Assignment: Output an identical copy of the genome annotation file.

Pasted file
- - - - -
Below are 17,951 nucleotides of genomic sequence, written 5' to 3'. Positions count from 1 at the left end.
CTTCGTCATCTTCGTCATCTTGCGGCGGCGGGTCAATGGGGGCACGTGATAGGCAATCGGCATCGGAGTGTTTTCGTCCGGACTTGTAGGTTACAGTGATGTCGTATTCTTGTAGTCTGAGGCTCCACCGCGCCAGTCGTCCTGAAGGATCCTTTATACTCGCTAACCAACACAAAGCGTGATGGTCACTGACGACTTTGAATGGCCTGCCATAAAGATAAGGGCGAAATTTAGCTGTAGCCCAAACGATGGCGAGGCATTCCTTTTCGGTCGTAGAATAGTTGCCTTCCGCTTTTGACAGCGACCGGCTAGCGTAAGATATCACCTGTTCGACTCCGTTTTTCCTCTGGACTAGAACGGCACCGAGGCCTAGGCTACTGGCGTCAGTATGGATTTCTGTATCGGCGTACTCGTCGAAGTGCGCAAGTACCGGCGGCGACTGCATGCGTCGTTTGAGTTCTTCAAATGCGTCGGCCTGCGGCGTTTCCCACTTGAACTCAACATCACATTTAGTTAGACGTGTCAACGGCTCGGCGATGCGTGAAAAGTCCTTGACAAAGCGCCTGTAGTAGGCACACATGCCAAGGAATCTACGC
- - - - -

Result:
Below are 17,951 nucleotides of genomic sequence, written 5' to 3'. Positions count from 1 at the left end.
CTTCGTCATCTTCGTCATCTTGCGGCGGCGGGTCAATGGGGGCACGTGATAGGCAATCGGCATCGGAGTGTTTTCGTCCGGACTTGTAGGTTACAGTGATGTCGTATTCTTGTAGTCTGAGGCTCCACCGCGCCAGTCGTCCTGAAGGATCCTTTATACTCGCTAACCAACACAAAGCGTGATGGTCACTGACGACTTTGAATGGCCTGCCATAAAGATAAGGGCGAAATTTAGCTGTAGCCCAAACGATGGCGAGGCATTCCTTTTCGGTCGTAGAATAGTTGCCTTCCGCTTTTGACAGCGACCGGCTAGCGTAAGATATCACCTGTTCGACTCCGTTTTTCCTCTGGACTAGAACGGCACCGAGGCCTAGGCTACTGGCGTCAGTATGGATTTCTGTATCGGCGTACTCGTCGAAGTGCGCAAGTACCGGCGGCGACTGCATGCGTCGTTTGAGTTCTTCAAATGCGTCGGCCTGCGGCGTTTCCCACTTGAACTCAACATCACATTTAGTTAGACGTGTCAACGGCTCGGCGATGCGTGAAAAGTCCTTGACAAAGCGCCTGTAGTAGGCACACATGCCAAGGAATCTACGC